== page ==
Landscape with Two Saints: How Genovefa of Paris and Brigit of Kildare Built Christianity in Barbarian Europe

Landscape with Two Saints: How Genovefa of Paris and Brigit of Kildare Built Christianity in Barbarian Europe

Landscape with Two Saints: How Genovefa of Paris and Brigit of Kildare Built Christianity in Barbarian Europe

Landscape with Two Saints: How Genovefa of Paris and Brigit of Kildare Built Christianity in Barbarian Europe

Synopsis

Lisa Bitel uses the history of two unique holy women--Genovefa of Paris (ca. 420-509) and Brigit of Kildare (ca.452-524)--their churches and cults, and the many generations of their devotees to reveal how ordinary Europeans lived through Christianization at the dawn of the Middle Ages. Within about fifty years, and at a time when women had only recently been barred from leadership of Christian communities, one of these saints built churches within the bounds of the world's greatest empire, while the other was inspired by dreams of that fading empire to build Christian cities onthe barbarian frontier. Each became a translator of cultures, bringing romanitas (Roman-ness) to her homeland and attracting vast numbers of converts to Christianity. Bitel uses both written and material remains to recreate the cities where Genovefa and Brigit lived and worked, the roads theytraveled, and the places where Christians and pagans worshipped. Following the trail of these two saints, she plots the course of Christianization across northern Europe, showing how both people and places became Christian. Most converts did not have a sudden epiphany, Bitel argues. Instead theylearned and lived their new religion in continuous conversation with preachers, saints, rulers, and neighbors. Together, they built their faith over many years, brick by brick, into their churches and shrines, cemeteries, houses, and even their markets and farms. Today, the stone fragments of theirchurches and the archaeological rubbish of fields where saints Genovefa and Brigit once walked reveal what the written words of medieval missionaries and theologians cannot: the active participation of converts in the history of their own religious conversion. Drawing on disciplines as diverse as history, landscape history, religion, architecture, archaeology, and Celtic studies, this penetrating study not only tells the engaging story of two legendary women, but also illuminates the pervasive influence of gender, ethnicity, and landscape on the complexprocess of religious conversion.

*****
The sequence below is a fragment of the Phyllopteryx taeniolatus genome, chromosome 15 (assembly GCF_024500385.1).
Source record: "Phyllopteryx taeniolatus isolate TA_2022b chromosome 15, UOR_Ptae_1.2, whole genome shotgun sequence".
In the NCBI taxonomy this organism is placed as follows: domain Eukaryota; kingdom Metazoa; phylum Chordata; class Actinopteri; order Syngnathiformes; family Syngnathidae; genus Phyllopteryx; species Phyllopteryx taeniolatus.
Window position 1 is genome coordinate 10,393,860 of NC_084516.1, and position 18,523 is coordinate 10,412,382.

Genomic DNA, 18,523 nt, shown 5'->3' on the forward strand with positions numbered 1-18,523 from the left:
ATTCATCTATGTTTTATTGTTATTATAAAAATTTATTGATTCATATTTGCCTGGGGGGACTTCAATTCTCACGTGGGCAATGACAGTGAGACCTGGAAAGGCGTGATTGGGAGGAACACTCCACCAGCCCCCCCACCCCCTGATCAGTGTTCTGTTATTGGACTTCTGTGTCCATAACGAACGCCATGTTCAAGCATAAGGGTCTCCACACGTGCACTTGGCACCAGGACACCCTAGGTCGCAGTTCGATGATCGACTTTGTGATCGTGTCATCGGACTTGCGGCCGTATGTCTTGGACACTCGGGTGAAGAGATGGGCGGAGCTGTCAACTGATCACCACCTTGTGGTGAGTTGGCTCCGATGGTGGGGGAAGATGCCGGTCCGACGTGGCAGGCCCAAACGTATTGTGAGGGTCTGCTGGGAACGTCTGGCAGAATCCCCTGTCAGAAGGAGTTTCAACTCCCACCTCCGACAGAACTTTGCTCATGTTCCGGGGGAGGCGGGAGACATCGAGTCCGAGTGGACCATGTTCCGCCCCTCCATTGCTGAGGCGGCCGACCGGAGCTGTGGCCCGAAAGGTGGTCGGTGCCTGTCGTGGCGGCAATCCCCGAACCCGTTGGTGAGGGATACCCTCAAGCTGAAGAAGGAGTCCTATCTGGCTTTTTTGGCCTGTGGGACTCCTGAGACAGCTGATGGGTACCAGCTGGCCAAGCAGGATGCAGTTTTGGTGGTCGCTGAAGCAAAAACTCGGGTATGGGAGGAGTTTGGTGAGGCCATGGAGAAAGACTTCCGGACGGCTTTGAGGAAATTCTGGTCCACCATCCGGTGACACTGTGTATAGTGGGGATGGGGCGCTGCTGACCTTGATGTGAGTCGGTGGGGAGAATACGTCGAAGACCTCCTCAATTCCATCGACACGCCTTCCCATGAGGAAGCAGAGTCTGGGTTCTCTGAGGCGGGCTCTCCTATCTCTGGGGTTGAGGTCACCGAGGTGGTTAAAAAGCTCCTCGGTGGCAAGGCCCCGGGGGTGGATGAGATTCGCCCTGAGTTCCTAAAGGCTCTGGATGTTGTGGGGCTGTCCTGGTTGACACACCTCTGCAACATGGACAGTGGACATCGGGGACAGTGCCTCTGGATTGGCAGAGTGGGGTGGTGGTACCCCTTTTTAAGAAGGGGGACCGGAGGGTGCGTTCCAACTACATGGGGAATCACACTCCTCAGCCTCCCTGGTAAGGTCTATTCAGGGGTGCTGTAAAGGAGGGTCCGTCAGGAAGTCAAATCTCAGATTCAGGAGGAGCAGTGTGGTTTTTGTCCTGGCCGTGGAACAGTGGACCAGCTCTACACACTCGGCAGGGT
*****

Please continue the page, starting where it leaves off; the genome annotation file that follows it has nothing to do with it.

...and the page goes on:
Excerpt

On the road from Galway to the Cliffs of Moher on the west coast of Ireland, you might notice a nun in a telephone booth at Liscannor. If you are heading for the cliffs, one of the most spectacular sites of natural beauty on the island, you might not bother to stop. But if you visit the nun, you will see that she is small, lovely of face, and demurely draped in the black and white of a modern Benedictine. She gazes thoughtfully down the valley toward the ruins of a medieval monastery. This is no chatty sister, dialing up veiled colleagues around the county, but a statue of Saint Brigit of Kildare encased in glass. Just behind her is a low, dark entrance into a cave tucked beneath a hillside. Up the hill are gravestones. Inside the cave is a well. The effigy of Brigit guards her well.

Saint Brigit has many wells in Ireland and a few elsewhere. Her springs have bubbled, flowed, and leaked into streams, pools, and basins for millennia. The saint’s waters must be gushing below the ground of Ireland with the volume and force of a geyser, for they burst through the surface from Ulster to Kerry, Mayo to Wexford. In this rain-soaked land surrounded by ocean, where water from the skies gathers in muddy fields and back gardens, pilgrims seek every drip and trickle from the saint. They duck into caves, clamber over fences, and slog through the rain to dip their fingertips in the holy waters. They bathe their eyes, their temples, their limbs. They collect water in bottles and jugs to take home and sprinkle on others. They come from small villages, whence parents and grandparents led . . .

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